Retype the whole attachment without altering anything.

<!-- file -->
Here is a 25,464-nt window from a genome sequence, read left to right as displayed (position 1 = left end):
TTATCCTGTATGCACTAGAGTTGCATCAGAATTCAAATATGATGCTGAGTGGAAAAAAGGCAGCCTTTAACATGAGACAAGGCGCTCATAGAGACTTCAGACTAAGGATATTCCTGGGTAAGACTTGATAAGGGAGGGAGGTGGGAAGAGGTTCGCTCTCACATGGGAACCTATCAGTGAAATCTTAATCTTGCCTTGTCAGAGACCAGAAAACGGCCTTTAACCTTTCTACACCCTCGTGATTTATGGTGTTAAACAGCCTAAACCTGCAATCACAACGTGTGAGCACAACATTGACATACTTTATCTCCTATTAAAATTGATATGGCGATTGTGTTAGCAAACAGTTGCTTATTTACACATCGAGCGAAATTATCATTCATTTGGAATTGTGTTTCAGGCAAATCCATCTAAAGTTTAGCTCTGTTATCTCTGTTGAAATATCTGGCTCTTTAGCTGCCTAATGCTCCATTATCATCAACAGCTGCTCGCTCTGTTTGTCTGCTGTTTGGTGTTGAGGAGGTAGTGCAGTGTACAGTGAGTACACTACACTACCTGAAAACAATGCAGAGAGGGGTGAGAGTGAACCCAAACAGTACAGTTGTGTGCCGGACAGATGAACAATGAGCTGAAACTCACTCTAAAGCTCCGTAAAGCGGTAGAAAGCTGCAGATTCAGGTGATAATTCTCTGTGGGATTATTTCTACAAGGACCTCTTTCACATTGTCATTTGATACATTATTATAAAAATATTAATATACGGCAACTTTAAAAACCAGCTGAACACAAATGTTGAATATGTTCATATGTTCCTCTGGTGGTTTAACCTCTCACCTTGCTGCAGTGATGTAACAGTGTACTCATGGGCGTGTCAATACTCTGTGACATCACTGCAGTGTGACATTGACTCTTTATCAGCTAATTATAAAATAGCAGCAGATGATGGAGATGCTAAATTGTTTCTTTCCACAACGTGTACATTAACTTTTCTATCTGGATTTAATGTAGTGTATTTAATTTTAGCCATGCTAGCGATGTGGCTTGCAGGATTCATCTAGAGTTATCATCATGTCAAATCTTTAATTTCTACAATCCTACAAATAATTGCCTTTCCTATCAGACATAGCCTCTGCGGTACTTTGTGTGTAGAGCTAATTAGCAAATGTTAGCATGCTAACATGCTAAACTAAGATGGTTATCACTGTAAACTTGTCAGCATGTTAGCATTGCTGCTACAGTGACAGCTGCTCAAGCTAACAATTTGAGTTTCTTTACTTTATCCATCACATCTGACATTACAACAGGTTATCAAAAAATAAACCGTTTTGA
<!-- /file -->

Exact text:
Here is a 25,464-nt window from a genome sequence, read left to right as displayed (position 1 = left end):
TTATCCTGTATGCACTAGAGTTGCATCAGAATTCAAATATGATGCTGAGTGGAAAAAAGGCAGCCTTTAACATGAGACAAGGCGCTCATAGAGACTTCAGACTAAGGATATTCCTGGGTAAGACTTGATAAGGGAGGGAGGTGGGAAGAGGTTCGCTCTCACATGGGAACCTATCAGTGAAATCTTAATCTTGCCTTGTCAGAGACCAGAAAACGGCCTTTAACCTTTCTACACCCTCGTGATTTATGGTGTTAAACAGCCTAAACCTGCAATCACAACGTGTGAGCACAACATTGACATACTTTATCTCCTATTAAAATTGATATGGCGATTGTGTTAGCAAACAGTTGCTTATTTACACATCGAGCGAAATTATCATTCATTTGGAATTGTGTTTCAGGCAAATCCATCTAAAGTTTAGCTCTGTTATCTCTGTTGAAATATCTGGCTCTTTAGCTGCCTAATGCTCCATTATCATCAACAGCTGCTCGCTCTGTTTGTCTGCTGTTTGGTGTTGAGGAGGTAGTGCAGTGTACAGTGAGTACACTACACTACCTGAAAACAATGCAGAGAGGGGTGAGAGTGAACCCAAACAGTACAGTTGTGTGCCGGACAGATGAACAATGAGCTGAAACTCACTCTAAAGCTCCGTAAAGCGGTAGAAAGCTGCAGATTCAGGTGATAATTCTCTGTGGGATTATTTCTACAAGGACCTCTTTCACATTGTCATTTGATACATTATTATAAAAATATTAATATACGGCAACTTTAAAAACCAGCTGAACACAAATGTTGAATATGTTCATATGTTCCTCTGGTGGTTTAACCTCTCACCTTGCTGCAGTGATGTAACAGTGTACTCATGGGCGTGTCAATACTCTGTGACATCACTGCAGTGTGACATTGACTCTTTATCAGCTAATTATAAAATAGCAGCAGATGATGGAGATGCTAAATTGTTTCTTTCCACAACGTGTACATTAACTTTTCTATCTGGATTTAATGTAGTGTATTTAATTTTAGCCATGCTAGCGATGTGGCTTGCAGGATTCATCTAGAGTTATCATCATGTCAAATCTTTAATTTCTACAATCCTACAAATAATTGCCTTTCCTATCAGACATAGCCTCTGCGGTACTTTGTGTGTAGAGCTAATTAGCAAATGTTAGCATGCTAACATGCTAAACTAAGATGGTTATCACTGTAAACTTGTCAGCATGTTAGCATTGCTGCTACAGTGACAGCTGCTCAAGCTAACAATTTGAGTTTCTTTACTTTATCCATCACATCTGACATTACAACAGGTTATCAAAAAATAAACCGTTTTGA